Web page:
Music

With Mozart and Haydn Masses, Less Is More

The Orchestra of St. Luke’s at Carnegie Hall, October 25, 2018. (Stefan Cohen)
The Orchestra of St. Luke’s at Carnegie Hall was less an ocean liner than a zippy little roadster, able to stop on a dime.

A critic seated behind me at Carnegie Hall remarked as he sat down that the orchestra wasn’t on his A-list — but, he said, it was an exceptional program.

True enough, the October 25 program was exceptional: Haydn’s great “Nelson” Mass, and Mozart’s greater Requiem. The Orchestra of St. Luke’s with La Chapelle de Québec, conducted by Bernard Labadie, outdid all expectations, with a world-class performance that would be the envy of any ensemble.

Mozart and Haydn were friends and correspondents. Although he was more than 20 years older, Haydn also outlived Mozart by 20 years, and each influenced the other. They expressed a frank mutual admiration that extended to Mozart’s dedication of six string quartets to his “father, guide, and friend.” When Mozart took up the study of counterpoint, Haydn leant him his personal copy of Johann Joseph Fux’s Gradus ad Parnassum (a textbook, incidentally, that remains in use today, continuing a fairly successful 293-year run).

Haydn spoke graciously of Mozart and more than once called him the superior composer. He was right about that, but it was nice of Haydn to say so. His “Nelson” Mass was not written with Admiral Lord Nelson in mind — so far as we know. It was once thought to celebrate Nelson’s victory over Napoleon at the Battle of the Nile. It now appears the name was applied ex post facto, possibly as a result of Nelson’s visit to Esterházy in 1800, where he met Haydn and heard the Mass performed. At any rate, this third and best of the six Masses that Haydn wrote after traveling to London contains enough martial vigor in trumpets and timpani to make the title perfectly appropriate. And Mozart’s influence is audible: The beginning of the Sanctus is one of the most beautiful and thoughtful passages Haydn ever wrote. But in fairness: It owes something to the processional that opens the second act of Mozart’s last opera, The Magic Flute.

Mozart’s Requiem was the result of a secret commission by Count Franz von Walsegg — secret because it was the count’s practice to pay better composers to write music that he could pretend he’d written himself. Unfortunately for Walsegg, there is no mistaking Mozart. At least to an extent: Mozart famously, and inconsiderately, died before he had a chance to finish the commission. He got no further than the first eight bars of the Lacrimosa. The rest of the Mass was finished by the combined efforts of several of his students, and is inferior. To complete the final section of the Mass, and without even any partial sketches to go on, the students resorted simply to repeating Mozart’s introduction, note for note.

Attempts at completing unfinished masterpieces are almost invariably disappointing — like the Bandini Pietà:  a young sculptor hired to repair the work, which Michelangelo had smashed in frustration, decided to improve one of the figures and left her about 25 percent smaller than everyone else in the sculpture. It may be better to leave off exactly where the artist did — as with Glenn Gould’s recording of the last contrapunctus in Bach’s Art of the Fugue: The sudden break from everything to nothing, when we are still so high up, so far away from a safe landing, sets our brains buzzing. It leaves us disappointed with what we didn’t hear, rather than with what we did. On the whole, this is more satisfactory.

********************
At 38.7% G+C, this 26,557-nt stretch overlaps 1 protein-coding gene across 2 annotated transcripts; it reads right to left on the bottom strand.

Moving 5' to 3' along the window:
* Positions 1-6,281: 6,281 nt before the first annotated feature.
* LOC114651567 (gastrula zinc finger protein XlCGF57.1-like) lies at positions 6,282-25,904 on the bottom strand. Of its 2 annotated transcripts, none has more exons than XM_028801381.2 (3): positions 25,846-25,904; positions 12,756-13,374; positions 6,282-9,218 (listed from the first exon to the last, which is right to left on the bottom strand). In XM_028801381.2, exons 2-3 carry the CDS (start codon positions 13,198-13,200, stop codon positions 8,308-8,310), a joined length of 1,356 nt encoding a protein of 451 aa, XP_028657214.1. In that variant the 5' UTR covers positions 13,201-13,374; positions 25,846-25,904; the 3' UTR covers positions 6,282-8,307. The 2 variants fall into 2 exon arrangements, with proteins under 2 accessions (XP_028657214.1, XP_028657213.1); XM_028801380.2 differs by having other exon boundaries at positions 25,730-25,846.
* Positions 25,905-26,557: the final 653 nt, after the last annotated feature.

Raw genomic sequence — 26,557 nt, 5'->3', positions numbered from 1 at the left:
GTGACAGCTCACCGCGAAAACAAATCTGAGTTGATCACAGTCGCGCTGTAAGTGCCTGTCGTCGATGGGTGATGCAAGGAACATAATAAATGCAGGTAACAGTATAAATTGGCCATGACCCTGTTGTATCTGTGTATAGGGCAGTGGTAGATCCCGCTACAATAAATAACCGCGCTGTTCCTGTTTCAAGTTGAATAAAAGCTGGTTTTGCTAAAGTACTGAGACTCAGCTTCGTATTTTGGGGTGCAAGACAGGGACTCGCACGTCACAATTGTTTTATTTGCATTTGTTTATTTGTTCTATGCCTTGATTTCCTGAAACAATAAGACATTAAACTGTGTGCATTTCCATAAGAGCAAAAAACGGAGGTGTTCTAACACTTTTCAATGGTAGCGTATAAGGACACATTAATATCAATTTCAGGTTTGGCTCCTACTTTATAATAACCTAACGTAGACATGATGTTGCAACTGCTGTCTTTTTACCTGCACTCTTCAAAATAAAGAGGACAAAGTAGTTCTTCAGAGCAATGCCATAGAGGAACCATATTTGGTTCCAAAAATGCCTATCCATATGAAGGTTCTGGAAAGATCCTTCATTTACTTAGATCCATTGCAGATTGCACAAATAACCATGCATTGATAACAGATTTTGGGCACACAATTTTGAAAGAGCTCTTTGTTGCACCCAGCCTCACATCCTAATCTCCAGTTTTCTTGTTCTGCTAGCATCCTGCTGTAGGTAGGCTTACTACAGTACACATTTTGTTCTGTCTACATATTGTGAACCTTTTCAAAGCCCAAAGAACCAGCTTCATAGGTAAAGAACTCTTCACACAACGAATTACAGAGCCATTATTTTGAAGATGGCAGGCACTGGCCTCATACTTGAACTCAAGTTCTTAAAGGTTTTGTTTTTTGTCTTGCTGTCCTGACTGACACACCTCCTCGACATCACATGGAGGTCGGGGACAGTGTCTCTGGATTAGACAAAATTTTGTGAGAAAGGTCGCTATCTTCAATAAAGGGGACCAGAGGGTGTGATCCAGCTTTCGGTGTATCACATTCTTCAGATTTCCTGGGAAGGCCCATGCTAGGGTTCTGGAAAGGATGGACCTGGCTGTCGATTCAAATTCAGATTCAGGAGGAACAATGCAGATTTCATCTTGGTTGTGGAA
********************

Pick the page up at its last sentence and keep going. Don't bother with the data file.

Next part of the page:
But, perhaps because Mozart’s Requiem so gradually runs from completely finished segments to sketches to nothing, it is never performed without added material. So it’s up to a good conductor to make the best of it, and Labadie delivered.

The Orchestra of St. Luke’s was founded in New York in 1974 and has a commendable focus on classical and baroque repertoire, which audiences love. This repertoire may not be as technically challenging as contemporary works, but it has its own challenges — mostly musical rather than technical — which many performers underestimate.

A modern symphony orchestra typically has a hundred musicians. An eccentric romantic like Mahler might have demanded 20 or 40 more. (No one had the heart to tell him that four harps was rather sadistic.) But 18th-century orchestras almost never had more than 50 musicians, and usually far fewer. They were spare, essential. So, when a modern orchestra encounters an 18th-century piece, the effect can be awesome, but it is quite unlike what the composer himself would have heard.

There are tradeoffs in performing Mozart and Haydn as St. Luke’s did, with a period-sized orchestra: The brass in particular was timid and apparently wanted reinforcement. But the benefits to crispness, clarity and liveliness are worth it.

The bigger an orchestra gets, the harder it becomes to start and stop on a dime. And yet Mozart and Haydn insist on this agility: Music following the baroque retained a linear, contrapuntal flavor that romanticism would later wash away. In texture it was more like a zippy little roadster, less like an ocean liner. Getting a silence to start and stop in precisely the right place is vital. But many modern-sized orchestras barely bother trying: It is typical to hear them treat the rest (pause) that follows a note of equal length as an acceptable-overrun area, in much the same way as Italian motorists treat sidewalks.

There is a difference between playing the notes and playing music. The depth of Mozart’s Requiem is beyond anything else he wrote. It must be approached with due deference. Labadie took the music seriously, and we were rewarded with shimmering musicality. Many larger orchestras could learn something from him.

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